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USF QB Quinton Flowers making adjustments at Shrine Game practices

Olivia Stacey



Kim Klement-USA TODAY Sports

Now that the college football season has ended, for many of the players dreaming of the NFL, the next steps are being taken. One of those is in St. Petersburg, where the 93rd East-West Shrine Game practices are underway in advance of Saturday’s All-Star game.

Many times at these workouts and in these games, pro prospects will be asked to try and do different things to demonstrate to NFL scouts, general managers, etc. that they have versatility and are coachable.

This is the situation that former record breaking USF QB Quinton Flowers is in this week. Flowers is used to working out of a shotgun snap, but worked mostly under center on Monday in preparation of this weekend’s Shrine Game.

Tampa television station WFLA-TV “Newschanel 8” was there and their sports director, Dan Lucas,  provided this image:

It was an adjustment for Flowers, who fumbled a couple of the first exchanges. And at one point, he was actually replaced in the QB rotation, because of it.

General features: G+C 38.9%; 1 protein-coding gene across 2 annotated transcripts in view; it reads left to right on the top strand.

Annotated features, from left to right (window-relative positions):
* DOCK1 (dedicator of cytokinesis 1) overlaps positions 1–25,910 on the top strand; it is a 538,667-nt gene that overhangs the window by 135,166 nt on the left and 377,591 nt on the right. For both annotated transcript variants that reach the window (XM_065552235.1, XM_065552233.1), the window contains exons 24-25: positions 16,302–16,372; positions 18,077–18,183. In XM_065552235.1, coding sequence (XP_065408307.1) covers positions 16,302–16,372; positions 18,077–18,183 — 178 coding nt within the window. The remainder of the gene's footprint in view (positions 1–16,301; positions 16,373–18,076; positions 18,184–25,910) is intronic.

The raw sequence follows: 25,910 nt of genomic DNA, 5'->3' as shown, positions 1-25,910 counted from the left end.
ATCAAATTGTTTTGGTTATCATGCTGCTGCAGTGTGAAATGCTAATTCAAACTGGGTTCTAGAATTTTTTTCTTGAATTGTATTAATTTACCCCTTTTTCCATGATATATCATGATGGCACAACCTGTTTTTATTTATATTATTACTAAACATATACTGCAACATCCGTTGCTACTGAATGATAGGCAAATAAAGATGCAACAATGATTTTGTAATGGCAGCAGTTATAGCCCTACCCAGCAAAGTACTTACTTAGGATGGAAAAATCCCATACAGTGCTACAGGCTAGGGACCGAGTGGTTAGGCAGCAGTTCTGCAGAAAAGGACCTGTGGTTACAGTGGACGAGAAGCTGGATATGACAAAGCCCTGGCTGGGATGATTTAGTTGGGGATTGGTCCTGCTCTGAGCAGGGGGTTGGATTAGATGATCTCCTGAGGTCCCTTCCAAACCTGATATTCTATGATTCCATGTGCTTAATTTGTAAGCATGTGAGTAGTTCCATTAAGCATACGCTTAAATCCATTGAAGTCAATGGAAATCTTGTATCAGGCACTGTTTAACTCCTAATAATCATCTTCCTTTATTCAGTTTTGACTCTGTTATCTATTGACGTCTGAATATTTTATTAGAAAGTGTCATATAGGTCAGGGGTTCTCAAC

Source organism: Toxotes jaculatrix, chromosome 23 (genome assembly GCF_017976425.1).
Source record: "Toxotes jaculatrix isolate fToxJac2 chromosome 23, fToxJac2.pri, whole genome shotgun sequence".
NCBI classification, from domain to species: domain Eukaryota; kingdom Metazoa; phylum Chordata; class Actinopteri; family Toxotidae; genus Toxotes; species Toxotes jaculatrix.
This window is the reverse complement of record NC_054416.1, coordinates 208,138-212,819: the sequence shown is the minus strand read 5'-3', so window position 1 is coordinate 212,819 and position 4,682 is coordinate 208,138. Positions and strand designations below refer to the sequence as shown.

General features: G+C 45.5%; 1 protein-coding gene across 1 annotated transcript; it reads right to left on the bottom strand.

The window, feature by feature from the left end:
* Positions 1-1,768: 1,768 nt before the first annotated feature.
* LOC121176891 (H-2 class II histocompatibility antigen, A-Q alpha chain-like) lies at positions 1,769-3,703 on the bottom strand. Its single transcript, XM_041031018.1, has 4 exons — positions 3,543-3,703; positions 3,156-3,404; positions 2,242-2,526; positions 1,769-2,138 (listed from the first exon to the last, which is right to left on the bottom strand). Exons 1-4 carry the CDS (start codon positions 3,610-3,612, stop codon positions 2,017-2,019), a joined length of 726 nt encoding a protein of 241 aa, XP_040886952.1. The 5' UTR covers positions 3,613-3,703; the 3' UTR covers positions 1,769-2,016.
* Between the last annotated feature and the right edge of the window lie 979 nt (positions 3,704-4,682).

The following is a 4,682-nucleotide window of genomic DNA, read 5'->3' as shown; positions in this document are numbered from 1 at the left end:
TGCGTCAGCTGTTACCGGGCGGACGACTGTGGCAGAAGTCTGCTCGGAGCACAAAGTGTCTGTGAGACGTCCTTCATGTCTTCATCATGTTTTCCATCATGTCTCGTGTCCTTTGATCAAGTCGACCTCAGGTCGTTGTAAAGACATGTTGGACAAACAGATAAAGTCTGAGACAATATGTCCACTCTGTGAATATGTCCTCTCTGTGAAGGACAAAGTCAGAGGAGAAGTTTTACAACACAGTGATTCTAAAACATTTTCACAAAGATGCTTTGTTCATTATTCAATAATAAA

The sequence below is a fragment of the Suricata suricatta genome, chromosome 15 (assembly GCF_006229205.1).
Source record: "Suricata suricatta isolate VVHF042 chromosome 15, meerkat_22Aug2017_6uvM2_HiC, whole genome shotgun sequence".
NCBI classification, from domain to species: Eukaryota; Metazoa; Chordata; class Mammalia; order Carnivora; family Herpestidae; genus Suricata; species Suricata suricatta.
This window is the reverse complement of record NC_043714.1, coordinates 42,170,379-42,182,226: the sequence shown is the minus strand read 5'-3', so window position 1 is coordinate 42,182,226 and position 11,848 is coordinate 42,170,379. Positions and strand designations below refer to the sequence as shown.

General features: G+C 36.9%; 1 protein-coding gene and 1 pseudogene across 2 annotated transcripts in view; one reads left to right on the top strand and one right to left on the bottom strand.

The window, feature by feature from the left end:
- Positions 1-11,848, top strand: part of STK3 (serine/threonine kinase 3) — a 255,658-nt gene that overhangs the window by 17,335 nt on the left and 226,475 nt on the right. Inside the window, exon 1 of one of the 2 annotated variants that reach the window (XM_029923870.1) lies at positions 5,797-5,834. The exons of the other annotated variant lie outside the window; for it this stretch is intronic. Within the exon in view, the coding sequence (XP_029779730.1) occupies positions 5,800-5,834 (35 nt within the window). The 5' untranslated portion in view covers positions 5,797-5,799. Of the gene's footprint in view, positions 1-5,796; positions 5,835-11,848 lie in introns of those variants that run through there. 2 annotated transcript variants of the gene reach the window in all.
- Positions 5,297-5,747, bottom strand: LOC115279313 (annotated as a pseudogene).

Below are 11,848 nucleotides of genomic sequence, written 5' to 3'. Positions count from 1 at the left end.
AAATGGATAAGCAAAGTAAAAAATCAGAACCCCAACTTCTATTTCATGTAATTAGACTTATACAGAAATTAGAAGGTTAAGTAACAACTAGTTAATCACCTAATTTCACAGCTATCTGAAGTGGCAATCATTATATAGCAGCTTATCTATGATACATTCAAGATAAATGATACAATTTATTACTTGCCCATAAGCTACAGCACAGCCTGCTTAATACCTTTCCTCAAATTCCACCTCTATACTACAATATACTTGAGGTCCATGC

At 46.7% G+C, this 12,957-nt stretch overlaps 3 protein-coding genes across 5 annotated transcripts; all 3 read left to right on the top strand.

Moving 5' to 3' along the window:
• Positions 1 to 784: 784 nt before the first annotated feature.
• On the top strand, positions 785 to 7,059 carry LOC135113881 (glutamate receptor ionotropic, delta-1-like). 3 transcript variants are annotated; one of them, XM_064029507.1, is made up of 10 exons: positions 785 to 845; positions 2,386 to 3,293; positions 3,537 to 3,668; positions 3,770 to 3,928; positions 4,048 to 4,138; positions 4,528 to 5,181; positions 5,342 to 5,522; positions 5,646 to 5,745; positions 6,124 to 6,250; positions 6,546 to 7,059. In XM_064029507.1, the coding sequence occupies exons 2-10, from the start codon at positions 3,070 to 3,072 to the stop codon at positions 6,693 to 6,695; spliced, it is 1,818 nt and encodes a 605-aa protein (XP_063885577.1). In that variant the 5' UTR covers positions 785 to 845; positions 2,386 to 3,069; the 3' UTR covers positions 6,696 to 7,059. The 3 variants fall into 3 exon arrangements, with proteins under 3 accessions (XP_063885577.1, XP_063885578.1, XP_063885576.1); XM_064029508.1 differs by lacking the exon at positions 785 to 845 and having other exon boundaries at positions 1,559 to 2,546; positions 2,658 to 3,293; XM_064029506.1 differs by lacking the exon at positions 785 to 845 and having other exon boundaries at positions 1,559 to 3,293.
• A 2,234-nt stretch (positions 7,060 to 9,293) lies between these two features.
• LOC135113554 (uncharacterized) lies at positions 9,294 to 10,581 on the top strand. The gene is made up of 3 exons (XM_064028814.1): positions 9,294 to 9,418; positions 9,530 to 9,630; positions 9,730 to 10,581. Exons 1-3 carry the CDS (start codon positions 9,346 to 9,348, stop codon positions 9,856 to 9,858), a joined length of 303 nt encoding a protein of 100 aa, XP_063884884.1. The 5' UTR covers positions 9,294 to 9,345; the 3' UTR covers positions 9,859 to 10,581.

Further, some draft experts believe he would be better at an entirely different position. Several have pegged him as a running back, drawing comparisons to former Michigan quarterback Denard Robinson. While others see him as a hybrid runner/receiver.

Flowers is listed at 6’0″, 210 pounds. He has the frame to fit in well as an NFL running back. Flowers has excellent athleticism and speed, but some analysts say he might be a better runner than a passer in the NFL.

Flowers wrapped up a record-setting career at USF by leading his team to a last-minute 38-34 victory over Texas Tech in the Birmingham Bowl.

Flowers, who was named the game’s MVP, was one of USF’s 23 seniors that have led USF’s program to its winningest era — going 28-9 in three seasons, and winning 10 games in back-to-back years.

The dual-threat quarterback became the school’s all-time career rushing leader — leaving his mark on USF’s program with 11,802 total yards and a school-record 70 touchdown passes.

The major schools who had recruited Flowers wanted him at different positions. Alabama thought he should be a receiver. South Carolina wanted him as a defensive back. Miami believed he’d make a talented running back.

But Flowers was relentless — he was a quarterback. And, he just proved the doubters wrong at the collegiate level.

However, he now finds himself in a similar situation, faced with the the same questions about his potential as a quarterback — only this time as a pro.

Olivia is a multi-faceted sports reporter based in Tampa Bay where she has covered events from the College Football National Championship to the Stanley Cup Final. A native Floridian, she grew up rooting for Tampa’s sports teams, and graduated from East Lake High in Tarpon Springs. Olivia continued her education at the University of Florida where she received her broadcast journalism degree.

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